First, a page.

campaign. There will also be a display celebrating women in science and medicine as part of the University’s role as a HeForShe IMPACT
The £42 million building, which incorporated investment from the University of Leicester and an ambitious fundraising appeal, is a
state-of-the-art, multi award-winning building that is the largest non-residential building in the UK to meet the Passivhaus Certification
for sustainability and energy performance.
Professor Paul Boyle, President and Vice-Chancellor of the University of Leicester, said: “The George Davies Centre is a
landmark in both building design and in the development of medical education and research here at the University of Leicester.
As we invite George Davies, Sir David Attenborough and Michael Attenborough to officially open the building, I am delighted to be able
to celebrate those who have played a part in accomplishing both of these goals.
“This ground-breaking building has been made possible by the generous support of our donors, who I would like to thank personally.
In making a commitment to this project they have also played a vital role in nurturing future generations of clinicians and researchers
working at the cutting-edge.”
Professor Philip Baker, Pro-Vice-Chancellor and Head of the College of Life Sciences, said: “We are delighted to celebrate the
official opening of the new George Davies Centre. Designed to bring together the University’s leading academics, researchers,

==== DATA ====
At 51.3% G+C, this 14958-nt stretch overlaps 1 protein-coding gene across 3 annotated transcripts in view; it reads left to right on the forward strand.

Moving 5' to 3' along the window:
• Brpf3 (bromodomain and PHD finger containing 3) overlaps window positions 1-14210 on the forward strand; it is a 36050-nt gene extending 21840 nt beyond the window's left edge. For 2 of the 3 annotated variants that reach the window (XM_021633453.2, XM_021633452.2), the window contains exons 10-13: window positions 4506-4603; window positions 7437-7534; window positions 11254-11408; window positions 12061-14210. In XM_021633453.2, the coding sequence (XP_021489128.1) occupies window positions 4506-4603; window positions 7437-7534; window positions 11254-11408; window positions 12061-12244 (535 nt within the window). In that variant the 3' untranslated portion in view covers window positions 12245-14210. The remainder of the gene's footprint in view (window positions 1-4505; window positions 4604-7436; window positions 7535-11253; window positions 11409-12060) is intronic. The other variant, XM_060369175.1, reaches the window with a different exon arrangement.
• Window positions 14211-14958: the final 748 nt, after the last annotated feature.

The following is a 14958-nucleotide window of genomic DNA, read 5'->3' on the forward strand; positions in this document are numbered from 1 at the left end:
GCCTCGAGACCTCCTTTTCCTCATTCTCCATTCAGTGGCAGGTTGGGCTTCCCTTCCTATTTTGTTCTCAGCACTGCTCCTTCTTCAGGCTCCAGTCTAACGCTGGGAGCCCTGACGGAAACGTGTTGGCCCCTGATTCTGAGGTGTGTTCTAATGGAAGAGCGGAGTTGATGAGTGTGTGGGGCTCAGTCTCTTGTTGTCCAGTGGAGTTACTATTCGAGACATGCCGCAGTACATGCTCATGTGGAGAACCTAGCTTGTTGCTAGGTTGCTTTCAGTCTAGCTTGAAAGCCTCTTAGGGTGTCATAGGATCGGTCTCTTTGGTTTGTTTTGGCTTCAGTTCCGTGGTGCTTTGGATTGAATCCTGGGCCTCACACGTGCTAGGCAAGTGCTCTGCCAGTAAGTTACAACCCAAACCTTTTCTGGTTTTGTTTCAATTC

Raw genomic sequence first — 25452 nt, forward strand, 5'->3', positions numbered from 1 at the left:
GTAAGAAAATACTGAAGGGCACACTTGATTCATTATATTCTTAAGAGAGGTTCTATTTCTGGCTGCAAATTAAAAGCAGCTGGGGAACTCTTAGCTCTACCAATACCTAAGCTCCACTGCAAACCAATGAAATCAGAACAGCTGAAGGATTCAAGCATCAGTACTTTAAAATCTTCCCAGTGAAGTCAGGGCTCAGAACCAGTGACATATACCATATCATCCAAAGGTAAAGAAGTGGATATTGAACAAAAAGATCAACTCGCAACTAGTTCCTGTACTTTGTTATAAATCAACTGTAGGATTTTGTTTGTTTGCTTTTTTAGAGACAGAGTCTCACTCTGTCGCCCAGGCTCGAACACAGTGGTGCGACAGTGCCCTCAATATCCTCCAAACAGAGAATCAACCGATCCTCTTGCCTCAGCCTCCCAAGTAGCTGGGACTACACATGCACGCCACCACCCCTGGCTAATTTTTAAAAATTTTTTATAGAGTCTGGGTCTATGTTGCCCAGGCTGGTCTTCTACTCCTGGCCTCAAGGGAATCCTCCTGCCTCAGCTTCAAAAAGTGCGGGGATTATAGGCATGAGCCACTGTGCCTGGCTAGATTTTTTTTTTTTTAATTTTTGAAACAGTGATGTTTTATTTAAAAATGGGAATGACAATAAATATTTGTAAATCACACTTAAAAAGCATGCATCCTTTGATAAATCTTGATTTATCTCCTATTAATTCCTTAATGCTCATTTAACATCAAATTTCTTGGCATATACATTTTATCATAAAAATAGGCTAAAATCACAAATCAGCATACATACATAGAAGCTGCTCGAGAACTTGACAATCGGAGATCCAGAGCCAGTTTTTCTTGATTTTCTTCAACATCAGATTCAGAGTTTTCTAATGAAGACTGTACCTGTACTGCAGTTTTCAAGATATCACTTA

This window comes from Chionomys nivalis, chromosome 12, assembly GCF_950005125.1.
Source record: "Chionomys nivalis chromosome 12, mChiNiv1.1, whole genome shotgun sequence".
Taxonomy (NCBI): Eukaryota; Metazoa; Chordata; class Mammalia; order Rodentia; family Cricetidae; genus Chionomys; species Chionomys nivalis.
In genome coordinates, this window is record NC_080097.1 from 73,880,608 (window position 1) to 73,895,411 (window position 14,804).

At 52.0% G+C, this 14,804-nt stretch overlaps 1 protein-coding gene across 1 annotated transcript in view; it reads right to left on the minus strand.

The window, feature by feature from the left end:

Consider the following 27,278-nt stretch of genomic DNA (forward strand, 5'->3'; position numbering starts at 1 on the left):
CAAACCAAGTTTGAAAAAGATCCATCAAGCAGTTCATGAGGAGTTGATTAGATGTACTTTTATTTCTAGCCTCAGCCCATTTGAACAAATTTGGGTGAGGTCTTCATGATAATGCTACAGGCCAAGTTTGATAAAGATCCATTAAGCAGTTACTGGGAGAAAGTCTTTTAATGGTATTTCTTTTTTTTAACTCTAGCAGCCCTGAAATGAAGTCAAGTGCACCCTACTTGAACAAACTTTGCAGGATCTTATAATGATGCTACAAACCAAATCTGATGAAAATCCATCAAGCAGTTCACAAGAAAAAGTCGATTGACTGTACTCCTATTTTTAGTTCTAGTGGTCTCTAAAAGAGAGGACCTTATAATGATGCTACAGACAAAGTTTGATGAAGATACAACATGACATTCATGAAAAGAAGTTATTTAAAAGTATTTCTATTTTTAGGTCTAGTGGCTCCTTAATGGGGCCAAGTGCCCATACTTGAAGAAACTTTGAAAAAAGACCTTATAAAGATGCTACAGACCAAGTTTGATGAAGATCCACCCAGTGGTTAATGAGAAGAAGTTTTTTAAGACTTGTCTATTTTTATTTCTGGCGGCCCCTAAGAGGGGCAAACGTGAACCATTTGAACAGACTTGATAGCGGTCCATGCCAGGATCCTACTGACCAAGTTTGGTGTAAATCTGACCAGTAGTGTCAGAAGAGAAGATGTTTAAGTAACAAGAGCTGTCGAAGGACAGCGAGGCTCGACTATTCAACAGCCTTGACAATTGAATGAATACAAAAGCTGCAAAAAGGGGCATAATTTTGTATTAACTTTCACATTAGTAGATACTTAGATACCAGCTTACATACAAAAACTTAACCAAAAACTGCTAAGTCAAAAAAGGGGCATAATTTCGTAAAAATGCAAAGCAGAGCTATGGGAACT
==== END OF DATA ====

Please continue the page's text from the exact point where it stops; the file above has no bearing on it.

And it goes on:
clinicians and students it provides teaching rooms, offices, lecture theatres, dry lab research facilities and support spaces.
“The new facility delivers a new ‘rapid response’ curriculum for training tomorrow’s doctors along with being the home of our
Psychology and Health Sciences students. The Centre will become a central hub speeding the translation of research to real world
improvements for patient treatment so it is especially fitting to name the building after George Davies, whose generous donation has
enabled a new limb salvage clinic to be opened and the University to invest in new research.”
The University will once again welcome Sir David Attenborough and his nephew, Michael Attenborough CBE, back to campus.
Sir David grew up on the campus, where his father, Frederick Attenborough, was Principal of what was then called University
College Leicester. Michael Attenborough is a celebrated theatre director and artistic director who, in addition to his role as
co-patron of the University’s Centenary, is patron of its Attenborough Arts Centre. The centre is named after his late father,
Bill Friar, Director of Development and Alumni Relations at the University of Leicester, said: “The University of Leicester was
established nearly 100 years ago through gifts, large and small, made by the local community to honour loved ones who served and in
many cases died in World War I. The University is a living memorial to their sacrifice, and has as its mission a commitment to
improving the lives of future generations.
“So it is entirely fitting that we are officially opening on Remembrance Day a centre dedicated to saving lives and improving
wellbeing. Through their generosity, our donors are once again helping the University live up to its founding motto: Ut Vitam Habeant –
So That They May Have Life. ”
Courtesy: East Midlands Business Link